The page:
Compost sounds like such a great thing but it can make you sick. The chance of this happening is very small, but it is possible and people have died from it.
The first thing to be concerned about is the dust. Small dust particles can coat your lungs and cause breathing issues. This is a bigger concern with dry compost so it is a good idea to wet it down before you use it. It is also a good idea to wear a respirator.
There are also a number of diseases that you can catch from compost. The best way to protect yourself is with masks and gloves.
It is important to put these diseases into perspective – they are all extremely rare. I do get a regular tetanus shot and I do wear gloves to prevent infection on my hands. I don’t wear a respirator nor do I worry about getting sick from compost. However, it is important to know the symptoms in case you do get sick.
Tetanus is an infection caused by a bacterium called Clostridium tetani, which is present everywhere in the environment, including soil, manure and compost. The spores can get into the body through broken skin while working in the garden.
From Hamilton Health Services, “A new survey shows 57% of adults don’t know that tetanus bacteria are commonly found in soil, dirt, and manure. Despite the fact that about a third of tetanus infection occurs while gardening, researchers found that 40% of those surveyed aren’t protected against the infection.”
The illness manifests itself in three to twenty-one days after infection with an average of 10 days. This results in sustained muscle contractions of the jaw, hence the common name lockjaw. Spasms of the jaw or facial muscles may follow, spreading to the hands, arms, legs, and back and blocking the ability to breathe. Tetanus is not contagious from person to person.
The best way to prevent this disease is to be immunized against it.
A rusty nail does not really cause tetanus, but the wound left by the nail can become infected and rusty nails are usually dirty.
Legionnaires disease is the result of infection from Legionella bacteria which cause pneumonia-like symptoms. There are some 42 species of this bacteria and 18 have been linked to pneumonia-like infections in humans.
The EPA reports that, “Legionella are ubiquitous in natural aquatic environments, capable of existing in waters with varied temperatures, pH levels, and nutrient and oxygen contents. They can be found in groundwater as well as fresh and marine surface waters. ”
Most cases of pneumonia are not tested for Legionnaires’ disease so we don’t know the actual number of cases. Some estimates suggest that only 10% are diagnosed correctly.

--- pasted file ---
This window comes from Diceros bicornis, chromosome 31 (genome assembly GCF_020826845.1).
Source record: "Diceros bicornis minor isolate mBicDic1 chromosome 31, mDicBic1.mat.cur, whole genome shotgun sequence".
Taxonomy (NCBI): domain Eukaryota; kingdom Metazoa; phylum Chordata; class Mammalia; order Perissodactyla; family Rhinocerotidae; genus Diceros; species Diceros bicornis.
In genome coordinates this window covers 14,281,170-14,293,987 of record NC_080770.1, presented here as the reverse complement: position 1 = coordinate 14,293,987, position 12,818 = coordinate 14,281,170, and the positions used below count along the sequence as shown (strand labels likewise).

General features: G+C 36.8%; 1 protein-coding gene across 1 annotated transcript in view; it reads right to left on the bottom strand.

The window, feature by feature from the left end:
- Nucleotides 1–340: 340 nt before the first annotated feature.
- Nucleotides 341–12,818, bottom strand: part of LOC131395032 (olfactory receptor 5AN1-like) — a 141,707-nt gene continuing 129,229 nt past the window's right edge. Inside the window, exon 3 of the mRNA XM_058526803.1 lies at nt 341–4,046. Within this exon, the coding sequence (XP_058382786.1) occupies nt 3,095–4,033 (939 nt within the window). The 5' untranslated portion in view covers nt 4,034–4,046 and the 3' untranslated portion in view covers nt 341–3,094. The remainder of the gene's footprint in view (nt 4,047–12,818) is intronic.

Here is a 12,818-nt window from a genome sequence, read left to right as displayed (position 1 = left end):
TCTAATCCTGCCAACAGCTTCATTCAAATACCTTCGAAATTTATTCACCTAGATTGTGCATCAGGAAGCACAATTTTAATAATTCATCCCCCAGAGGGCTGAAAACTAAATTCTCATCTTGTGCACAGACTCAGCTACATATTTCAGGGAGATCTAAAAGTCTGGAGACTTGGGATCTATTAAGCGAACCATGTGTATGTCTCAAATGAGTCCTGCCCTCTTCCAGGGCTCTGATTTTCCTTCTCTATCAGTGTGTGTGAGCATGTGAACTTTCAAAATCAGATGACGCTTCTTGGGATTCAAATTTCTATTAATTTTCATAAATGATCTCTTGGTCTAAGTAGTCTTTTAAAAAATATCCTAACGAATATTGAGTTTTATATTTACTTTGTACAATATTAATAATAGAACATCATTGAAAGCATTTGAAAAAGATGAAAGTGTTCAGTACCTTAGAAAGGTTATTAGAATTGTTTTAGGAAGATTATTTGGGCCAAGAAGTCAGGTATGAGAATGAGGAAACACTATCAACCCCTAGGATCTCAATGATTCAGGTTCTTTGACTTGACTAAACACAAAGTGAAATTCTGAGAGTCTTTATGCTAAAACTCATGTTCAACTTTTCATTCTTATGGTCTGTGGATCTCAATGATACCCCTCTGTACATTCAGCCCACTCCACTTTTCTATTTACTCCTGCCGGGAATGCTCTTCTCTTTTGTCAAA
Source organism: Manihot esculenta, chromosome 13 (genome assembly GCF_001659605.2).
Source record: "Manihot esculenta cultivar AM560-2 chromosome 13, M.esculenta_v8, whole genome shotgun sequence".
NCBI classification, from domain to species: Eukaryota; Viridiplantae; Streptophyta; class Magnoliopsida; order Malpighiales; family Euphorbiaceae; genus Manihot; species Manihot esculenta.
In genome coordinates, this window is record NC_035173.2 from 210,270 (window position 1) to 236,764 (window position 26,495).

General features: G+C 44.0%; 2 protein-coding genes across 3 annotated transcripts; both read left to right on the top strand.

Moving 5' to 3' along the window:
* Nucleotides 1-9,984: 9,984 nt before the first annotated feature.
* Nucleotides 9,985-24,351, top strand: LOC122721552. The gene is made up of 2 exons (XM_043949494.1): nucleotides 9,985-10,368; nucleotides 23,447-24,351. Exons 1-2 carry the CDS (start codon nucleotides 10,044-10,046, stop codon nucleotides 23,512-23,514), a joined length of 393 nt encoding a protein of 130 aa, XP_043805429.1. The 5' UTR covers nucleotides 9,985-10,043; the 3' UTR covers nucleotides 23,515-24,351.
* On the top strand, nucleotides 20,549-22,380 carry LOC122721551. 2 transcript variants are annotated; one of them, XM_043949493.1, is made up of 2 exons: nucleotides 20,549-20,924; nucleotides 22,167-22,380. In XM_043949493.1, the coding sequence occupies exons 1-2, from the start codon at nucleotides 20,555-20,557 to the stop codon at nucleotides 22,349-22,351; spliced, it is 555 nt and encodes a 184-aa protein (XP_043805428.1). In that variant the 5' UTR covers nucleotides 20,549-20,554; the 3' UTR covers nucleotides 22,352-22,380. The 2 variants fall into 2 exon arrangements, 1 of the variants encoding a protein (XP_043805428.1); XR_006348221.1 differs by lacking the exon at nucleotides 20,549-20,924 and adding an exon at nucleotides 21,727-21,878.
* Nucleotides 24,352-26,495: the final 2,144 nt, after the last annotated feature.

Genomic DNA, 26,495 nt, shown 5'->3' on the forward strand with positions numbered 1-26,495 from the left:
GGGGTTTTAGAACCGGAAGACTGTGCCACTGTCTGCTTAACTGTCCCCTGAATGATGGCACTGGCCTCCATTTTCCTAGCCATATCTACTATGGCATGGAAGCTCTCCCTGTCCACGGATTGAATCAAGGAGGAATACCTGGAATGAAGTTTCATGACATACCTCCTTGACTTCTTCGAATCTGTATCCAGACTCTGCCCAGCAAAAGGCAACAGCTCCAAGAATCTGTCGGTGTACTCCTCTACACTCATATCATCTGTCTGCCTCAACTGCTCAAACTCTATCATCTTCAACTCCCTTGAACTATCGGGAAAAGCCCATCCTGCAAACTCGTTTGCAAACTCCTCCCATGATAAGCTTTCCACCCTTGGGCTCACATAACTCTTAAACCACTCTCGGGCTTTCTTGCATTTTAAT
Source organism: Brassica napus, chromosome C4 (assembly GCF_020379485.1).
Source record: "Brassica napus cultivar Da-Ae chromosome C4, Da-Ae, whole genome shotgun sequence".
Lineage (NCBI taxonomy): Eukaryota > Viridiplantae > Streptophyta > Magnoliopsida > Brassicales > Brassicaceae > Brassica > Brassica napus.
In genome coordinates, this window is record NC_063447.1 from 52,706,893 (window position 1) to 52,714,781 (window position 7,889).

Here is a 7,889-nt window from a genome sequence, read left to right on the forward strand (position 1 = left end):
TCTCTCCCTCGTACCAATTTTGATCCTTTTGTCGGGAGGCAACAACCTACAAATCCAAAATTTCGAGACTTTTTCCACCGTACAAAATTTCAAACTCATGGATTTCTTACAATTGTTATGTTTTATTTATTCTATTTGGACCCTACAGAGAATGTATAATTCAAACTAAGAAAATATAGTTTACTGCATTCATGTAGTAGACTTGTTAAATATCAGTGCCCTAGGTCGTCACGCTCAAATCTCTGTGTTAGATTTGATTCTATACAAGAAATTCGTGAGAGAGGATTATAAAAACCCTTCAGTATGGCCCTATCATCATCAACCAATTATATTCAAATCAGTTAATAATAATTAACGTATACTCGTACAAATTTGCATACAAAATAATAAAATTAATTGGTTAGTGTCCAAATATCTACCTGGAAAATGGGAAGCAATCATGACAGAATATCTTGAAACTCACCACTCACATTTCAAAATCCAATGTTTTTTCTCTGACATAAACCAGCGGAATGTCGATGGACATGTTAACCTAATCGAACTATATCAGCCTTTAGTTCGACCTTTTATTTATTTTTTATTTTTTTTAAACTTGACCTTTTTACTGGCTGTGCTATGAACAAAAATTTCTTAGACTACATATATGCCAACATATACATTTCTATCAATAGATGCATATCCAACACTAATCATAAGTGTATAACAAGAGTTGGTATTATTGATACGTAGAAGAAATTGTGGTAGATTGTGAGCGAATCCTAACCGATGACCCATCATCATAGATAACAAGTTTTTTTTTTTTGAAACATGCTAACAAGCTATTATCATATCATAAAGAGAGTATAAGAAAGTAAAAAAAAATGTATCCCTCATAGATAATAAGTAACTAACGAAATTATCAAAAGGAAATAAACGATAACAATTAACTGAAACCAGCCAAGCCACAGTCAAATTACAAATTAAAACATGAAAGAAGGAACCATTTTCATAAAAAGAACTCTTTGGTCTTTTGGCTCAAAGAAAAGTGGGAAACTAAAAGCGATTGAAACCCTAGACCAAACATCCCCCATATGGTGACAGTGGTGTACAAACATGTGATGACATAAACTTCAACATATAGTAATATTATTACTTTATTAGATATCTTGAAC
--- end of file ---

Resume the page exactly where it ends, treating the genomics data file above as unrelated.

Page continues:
There have been reports in New Zealand, Europe and North America, that bagged potting soil caused Legionnaires disease. As people move away from peat-based potting mixes and use wood-based ones instead, there has been an increase in cases.
Legionella bacteria are certainly found in soil and potting mix. It is quite possible that it also exists in compost, although I have not seen a direct connection yet.
The disease seems to affect certain individuals and many others seem to be immune. The factors that contribute to this are mostly unknown. Smokers, heavy drinkers and people with immune diseases seem to be more susceptible, but the data about this is limited, mostly because very few cases have been studied.
Wood based potting mix may increase the risk. Compost is more likely to spread the disease if it has high levels of moisture and nutrients, the perfect place for bacteria to grow. However the risk of this disease is very low.
Farmer’s lung is an allergic reaction to some types of mold in certain plants such as hay, corn, grass for animal feed, grain and tobacco. It is caused by breathing in dust which causes inflammation or swelling on the lungs.
Symptoms usually show four to eight hours after exposure and can include dry cough, chills, rapid breathing, rapid heart rate, shortness of breath and a general feeling that you’re sick.
Histoplasmosis is a disease caused by a fungus called Histoplasma capsulatum. It usually affects the lungs but it can also infect eyes, skin and adrenal glands. Symptoms are similar to Farmer’s Lung. They are normally mild but histoplasmosis can be severe and produce an illness similar to tuberculosis.
The organism thrives at moderate temperatures in rich moist soils, especially ones containing bird droppings.